1 W.O. 33/16.

page 247 that point forms the left bank of the Waitotara River. On its left bank the bush is interminable, and the country so broken as to forbid the possibility of military operations in that direction. Under any circumstances the capture of this position by a European force would involve a heavy loss of life, while there was no likelihood of inflicting an equivalent or any loss on the enemy, whose escape at any moment it was impossible to prevent.”

Gamble described the advance of the troops along the West Coast from Wanganui to the Waingongoro River, from the camp at which place he wrote on April 6: “In these Wanganui districts alone is war carried on, and, though it may not be immediately within my province, I cannot help placing on record that it had been better for the peace and prosperity of the country and the mutual welfare of both races, as it certainly would have been more to the interest of the Imperial Government, if the further acquisition of territory, and the other ends which the Colonial Government appear to have in view had been left to time and gradual development, instead of being prematurely forced at the point of the sword.”1

On July 7, 1865, a leading article on the murder of the Rev. Carl Volkner at Opotiki on March 2, appeared in The Times. Volkner was crucified according to the laws of the “New Canaan” by followers of the “Pai Marire” faith, and Kereopa, the ringleader (afterwards hanged) swallowed the missionary's eyes as a symbol of the treatment he would mete out to Queen and Parliament. “Intelligence more horrible than that which has reached us has never been received, even from New Zealand,” stated The Times. “A most atrocious murder has been deliberately committed upon one of the missionaries, and this, moreover, in cold blood, with every sign of deliberation, and with all the most revolting circumstances of cannibalism. It has been committed, moreover, not by a rebellious tribe of savage natives, who had never been brought under civilizing influences, but by the very flock of the minister himself, among whom he had resided for years, and within the sight of his own house…. The source of this horrible reaction is the new superstition which we have lately had occasion to mention,

1 W.O. 33/16.

page 248 called Pai Marire, words which, with a strange mockery of the reality, are said to mean ‘good and peaceable’.… The colonists will most wisely be left to themselves to manage this war with the energy which their sense of danger and their experience will suggest to them. It is obvious, at all events, that the cumbrous operations of our regular troops have wholly failed.”1
Sir George Grey issued a proclamation against the Hau hau religion on April 22, 1865. The doctrines of Te Ua produced a frenzy among his followers, as may be seen by the Rev. T. S. Grace's account of their behaviour after the murder of Volkner: “They were eager to taste his blood, and many rubbed it on their faces. Some of his old friends took part in all this! From my own observance, the people appeared to be half-lunatic, and so worked up by their religion as to be ready for any work of the devil.” But a prophet who promises invulnerability to bullets is too readily put to the test, and it was not long before Te Ua's followers were disillusioned. As a political factor Hauhauism retained importance for some time, while as a religion it was to provide a basis for the Church founded by Te Kooti, whose reputation was based on performance rather than promise. “The missionary clergy,” as Bishop Selwyn told the Christchurch Synod in 1865, “were believed to be the agents of the Government in a deep-laid plot for the subjugation of the native people.”2 Hence the rise of new religions blending old Maori beliefs with scriptural and other teachings. Bishop J.R. Selwyn, son of G. A. Selwyn, has recorded3 that the Maori misunderstanding of his going with the troops as chaplain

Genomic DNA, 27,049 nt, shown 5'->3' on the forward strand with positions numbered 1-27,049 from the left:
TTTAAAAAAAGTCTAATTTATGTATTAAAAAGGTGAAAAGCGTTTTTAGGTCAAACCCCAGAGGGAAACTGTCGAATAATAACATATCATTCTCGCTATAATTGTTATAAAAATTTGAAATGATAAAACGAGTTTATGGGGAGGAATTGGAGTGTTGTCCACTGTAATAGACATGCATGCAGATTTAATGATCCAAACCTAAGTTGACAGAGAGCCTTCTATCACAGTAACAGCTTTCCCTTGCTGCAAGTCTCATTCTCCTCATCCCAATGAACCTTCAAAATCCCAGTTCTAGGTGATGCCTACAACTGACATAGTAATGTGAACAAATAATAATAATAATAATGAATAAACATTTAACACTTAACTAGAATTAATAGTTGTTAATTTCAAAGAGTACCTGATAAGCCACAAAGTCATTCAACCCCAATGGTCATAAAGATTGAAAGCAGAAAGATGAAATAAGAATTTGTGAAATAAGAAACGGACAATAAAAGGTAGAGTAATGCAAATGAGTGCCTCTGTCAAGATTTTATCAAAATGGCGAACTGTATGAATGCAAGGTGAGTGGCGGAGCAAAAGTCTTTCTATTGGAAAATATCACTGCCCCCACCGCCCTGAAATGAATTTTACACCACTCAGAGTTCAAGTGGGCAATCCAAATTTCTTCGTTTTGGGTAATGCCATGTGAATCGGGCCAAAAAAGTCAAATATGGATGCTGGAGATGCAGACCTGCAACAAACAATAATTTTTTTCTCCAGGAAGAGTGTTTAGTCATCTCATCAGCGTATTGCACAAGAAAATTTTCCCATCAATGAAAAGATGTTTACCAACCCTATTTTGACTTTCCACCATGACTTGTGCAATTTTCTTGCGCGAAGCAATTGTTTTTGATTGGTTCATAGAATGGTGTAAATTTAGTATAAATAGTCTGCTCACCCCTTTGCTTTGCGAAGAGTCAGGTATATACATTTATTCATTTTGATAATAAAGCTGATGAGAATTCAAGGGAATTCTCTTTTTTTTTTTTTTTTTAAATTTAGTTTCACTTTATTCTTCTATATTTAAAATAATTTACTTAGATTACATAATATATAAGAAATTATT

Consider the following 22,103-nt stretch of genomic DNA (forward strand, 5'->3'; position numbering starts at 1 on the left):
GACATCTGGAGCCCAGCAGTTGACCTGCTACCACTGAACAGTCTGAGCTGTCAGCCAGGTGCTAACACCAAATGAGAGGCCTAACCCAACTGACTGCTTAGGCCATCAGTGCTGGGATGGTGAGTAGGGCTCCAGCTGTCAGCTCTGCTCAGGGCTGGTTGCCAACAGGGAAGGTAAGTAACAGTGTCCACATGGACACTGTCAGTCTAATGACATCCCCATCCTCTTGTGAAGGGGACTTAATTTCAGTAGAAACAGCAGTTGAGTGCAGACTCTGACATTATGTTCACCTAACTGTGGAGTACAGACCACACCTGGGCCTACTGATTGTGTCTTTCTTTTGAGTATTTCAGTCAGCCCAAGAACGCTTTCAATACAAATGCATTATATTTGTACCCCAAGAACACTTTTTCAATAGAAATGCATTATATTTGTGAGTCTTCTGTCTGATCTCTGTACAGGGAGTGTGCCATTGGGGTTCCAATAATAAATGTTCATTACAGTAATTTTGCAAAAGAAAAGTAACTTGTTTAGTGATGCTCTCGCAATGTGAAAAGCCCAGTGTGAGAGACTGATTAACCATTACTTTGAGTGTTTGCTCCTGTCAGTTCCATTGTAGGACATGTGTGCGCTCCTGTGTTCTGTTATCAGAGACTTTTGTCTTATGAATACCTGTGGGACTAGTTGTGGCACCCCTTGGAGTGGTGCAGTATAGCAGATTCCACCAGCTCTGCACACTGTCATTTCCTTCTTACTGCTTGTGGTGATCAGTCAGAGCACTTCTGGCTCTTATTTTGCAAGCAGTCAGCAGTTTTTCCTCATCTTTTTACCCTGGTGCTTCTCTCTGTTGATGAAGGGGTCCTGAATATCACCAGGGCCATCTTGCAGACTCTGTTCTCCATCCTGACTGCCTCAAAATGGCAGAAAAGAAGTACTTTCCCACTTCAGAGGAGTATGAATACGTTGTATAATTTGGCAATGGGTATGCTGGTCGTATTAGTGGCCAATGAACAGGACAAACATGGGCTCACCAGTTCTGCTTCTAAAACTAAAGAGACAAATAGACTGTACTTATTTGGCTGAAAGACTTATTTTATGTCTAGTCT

1 Levy's diary of the Volkner murder is in The Times of July 19, 1865. The Wellington correspondent's account appeared on July 6. The Illustrated London News of July 29 contained an account of the affray, with sketches. A good bibliography is included in Haubauism, a thesis by S. B. Babbage.

2 In a letter to Bishop Selwyn (in the possession of Selwyn's grand-daughter, Mrs. Will Spens, Cambridge) Archdeacon Hadfield wrote from Otaki on June 8, 1865: “I am much obliged for your kind note. There could be no use in your coming here: these miserable fanatics would not listen to any one. I do not hear that they have gained any converts, but the Kingites are giving them some countenance and support…. The state of things is not pleasant and arguing with fanatics seems not very profitable.”

3 In Personal Recollections of Bishop G. A. Selwyn, privately printed, 1894.

page 249 nearly broke his father's heart. As he accompanied his father on his journeys in 1866 he was able to give a clear picture of the pioneer Bishop's activities: “With a little tent that weighed 4 lb., with some biscuits wrapped up in a craftily contrived bag which rolled up in a waterproof sheet with a spare suit, with a piece of bacon on one saddle bow, and a tin pot and a couple of plates on the other, he moved from post to post, holding endless services, visiting the sick, comforting the dying.… Again and again he used to start on Sunday morning from a post on the river thirty-five miles from camp, and ride into camp before night holding seven services on the way. But it was not only for the soldiers that he thus cared. The scattered settlers all along the line felt his love and his watchful protection. Not once but many times did he ride, at the risk of his life, to warn some outlying farmstead of an impending attack and help to remove the women and children to a place of safety.” The great Bishop, who had not been afraid to take the part of the Maoris when he believed them badly treated, saw them now in the grip of a superstition from which he could not save them. They had lost faith even in those who had spent years in their service.